Game news This Means Warp: a space epic and something special between Overcooked and FTL!
The independent game This Means Warp, which won an award at the Irish Game Awards, offers a genre mix between Overcooked and Faster Than Light that is as curious as it is attractive. While still in Early Access, we were able to get our hands on the Outlier Games title to explore its potential. So, a nice indie promise, isn’t it… not really? We played it and give you our first opinion.
This means warp presents itself as a rogue-lite with a “management/strategy” dimension. Set in a sci-fi world, the earthlings decide to launch an attack against the norg, a seemingly hostile alien race. The goal is to traverse the galaxies, face these formidable enemies and learn more about this mysterious conflict. Rogue-Lite committed, your course includes random events, gear to restore, and a death that equates to Game Over.
A promising genre mix…
The This Means Warp experience is based on gameplay elements borrowed from titles like Overcooked and Faster Than Light. The main stages of the game take place on board the ship, where you have to perform various tasks: firing and reloading weapons, making repairs and managing defenses. The core of the gameplay is similar to Overcooked in the character controls and the implementation of the various tasks, while the parts management and equipment upgrades are more in line with a rogue-lite like FTL.
To follow the trail of the Norg to the edge of the galaxy, you must cross four “boards”, each leading to a boss. As in a role-playing game, these boards are made up of boxes containing various random events and, in particular, clashes. Note that even if there are fields that give you upgrades directly, each successfully completed field will provide you with upgrades and/or equipment.
In addition to the upgrades available for your ship, successful events/encounters earn both experience and money. The characters (eight in total, including four that need to be unlocked at the moment) need to improve three stats: optimization of shots, repairs and movement speed. The advantage of favoring it is mainly in multiplayer games where it is important to specialize to get the most out of the session. The money, in turn, is used to buy gear every time you arrive on a new board.
The core gameplay of This Means Warp is essentially promising for anyone who likes rogue-lite. But by the looks of it, the game struggles to renew our interest from one part to the other, which is to blame for an enticing melting pot, but ultimately very summary and a distinct sense of redundancy in the missions and events.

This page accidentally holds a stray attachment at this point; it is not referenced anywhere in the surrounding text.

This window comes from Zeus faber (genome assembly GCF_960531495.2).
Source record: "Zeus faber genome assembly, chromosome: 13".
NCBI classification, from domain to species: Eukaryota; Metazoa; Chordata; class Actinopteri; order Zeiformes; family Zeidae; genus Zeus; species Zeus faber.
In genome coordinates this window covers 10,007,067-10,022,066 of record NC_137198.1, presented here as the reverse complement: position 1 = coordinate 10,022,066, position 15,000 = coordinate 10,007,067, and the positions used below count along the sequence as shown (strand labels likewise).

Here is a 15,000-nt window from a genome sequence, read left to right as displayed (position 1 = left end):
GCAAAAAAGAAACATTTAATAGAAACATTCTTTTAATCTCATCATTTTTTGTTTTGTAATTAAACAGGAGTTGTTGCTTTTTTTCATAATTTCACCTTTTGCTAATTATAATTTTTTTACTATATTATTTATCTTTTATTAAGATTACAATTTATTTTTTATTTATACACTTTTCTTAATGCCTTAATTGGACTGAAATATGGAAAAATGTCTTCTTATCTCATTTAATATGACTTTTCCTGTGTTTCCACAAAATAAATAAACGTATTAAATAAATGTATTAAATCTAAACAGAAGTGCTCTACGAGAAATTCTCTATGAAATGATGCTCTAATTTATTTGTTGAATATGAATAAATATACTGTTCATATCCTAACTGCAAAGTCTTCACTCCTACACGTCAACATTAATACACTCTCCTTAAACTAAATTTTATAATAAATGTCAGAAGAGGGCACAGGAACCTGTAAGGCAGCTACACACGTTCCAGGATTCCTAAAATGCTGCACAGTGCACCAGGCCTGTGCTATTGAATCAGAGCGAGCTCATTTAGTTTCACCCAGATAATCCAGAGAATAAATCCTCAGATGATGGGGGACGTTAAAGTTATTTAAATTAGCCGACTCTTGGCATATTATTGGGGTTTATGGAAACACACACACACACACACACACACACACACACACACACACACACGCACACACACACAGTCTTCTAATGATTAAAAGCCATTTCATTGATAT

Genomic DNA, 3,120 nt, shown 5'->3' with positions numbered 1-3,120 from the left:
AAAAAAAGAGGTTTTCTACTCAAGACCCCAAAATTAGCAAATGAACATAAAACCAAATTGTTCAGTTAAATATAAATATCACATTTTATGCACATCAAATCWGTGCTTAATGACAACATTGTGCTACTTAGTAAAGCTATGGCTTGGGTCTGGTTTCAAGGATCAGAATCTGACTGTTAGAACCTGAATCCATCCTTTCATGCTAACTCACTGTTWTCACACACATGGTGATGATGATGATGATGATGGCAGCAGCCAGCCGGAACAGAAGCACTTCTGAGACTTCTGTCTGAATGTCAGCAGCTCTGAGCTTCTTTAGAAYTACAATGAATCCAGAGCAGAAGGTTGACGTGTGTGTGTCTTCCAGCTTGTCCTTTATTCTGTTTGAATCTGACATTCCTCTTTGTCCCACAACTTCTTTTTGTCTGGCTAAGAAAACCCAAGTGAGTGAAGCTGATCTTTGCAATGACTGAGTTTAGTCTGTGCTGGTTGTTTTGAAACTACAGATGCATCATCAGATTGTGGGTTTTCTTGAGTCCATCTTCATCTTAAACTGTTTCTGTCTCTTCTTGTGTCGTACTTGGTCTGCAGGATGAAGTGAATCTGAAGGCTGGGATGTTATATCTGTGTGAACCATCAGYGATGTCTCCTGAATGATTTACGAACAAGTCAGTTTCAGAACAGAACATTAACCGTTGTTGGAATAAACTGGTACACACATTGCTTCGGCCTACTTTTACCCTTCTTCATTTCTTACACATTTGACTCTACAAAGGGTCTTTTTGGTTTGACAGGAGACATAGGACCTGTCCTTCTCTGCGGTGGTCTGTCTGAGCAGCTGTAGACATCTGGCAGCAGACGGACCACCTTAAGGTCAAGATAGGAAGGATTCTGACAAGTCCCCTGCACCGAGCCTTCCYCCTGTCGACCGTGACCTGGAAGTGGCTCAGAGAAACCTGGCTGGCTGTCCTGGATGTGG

…But a suggestion that is not substantive enough at the moment
The gameplay is fully expressed during the clashes, which always take place in the same way. Shoot, reload, repair. This triptych is repeated over and over again and there are currently only a very limited number of variants. Some bosses require precise aiming of shots, they sometimes drop bombs that you have to get rid of… But that’s the main thing. We then just shoot and wait for the enemy’s HP to drop to zero while making sure the ship doesn’t explode. Also, the tactical/management dimension isn’t deep enough yet. The bonuses are often the same and the improvements to the ship are still not very diverse.
If the sense of urgency can lead to crazy situations and some laughs, once again standing still, the game has little interest in soloing. In this mode, players are replaced by an artificial intelligence that can independently take on a main task and do whatever is necessary to keep the ship afloat. So it’s entirely possible to play alone. But the repetition of the tasks and the lack of depth of the gameplay at the moment are detrimental.
This repeatability is also embodied in the various random events. Whether from one part to another, or sometimes within the same one, the recurring events follow one another without a break. Then we resist the damage and constantly repair our ship or hunt bugs to evacuate them. It’s fun again for a while with several people, but these missions tire quickly.
At the time of writing, This Means Warp is obviously not complete. With some gameplay adjustments, as well as a diversification of events and confrontations, it is very likely that this game will appeal to more than one, especially those who like cooperative games. In addition, This Means Warp has several assets, starting with its humor. Whether in player-induced situations or writing specific dialogue, the universe offers an absurd, yet downright refreshing, sci-fi journey. In short, Outlier Games’ software is both a great promise and a largely perfectable title that, with several improvements, could make for an enjoyable video game experience.
Through seng sunnWrite to igamesnews.com
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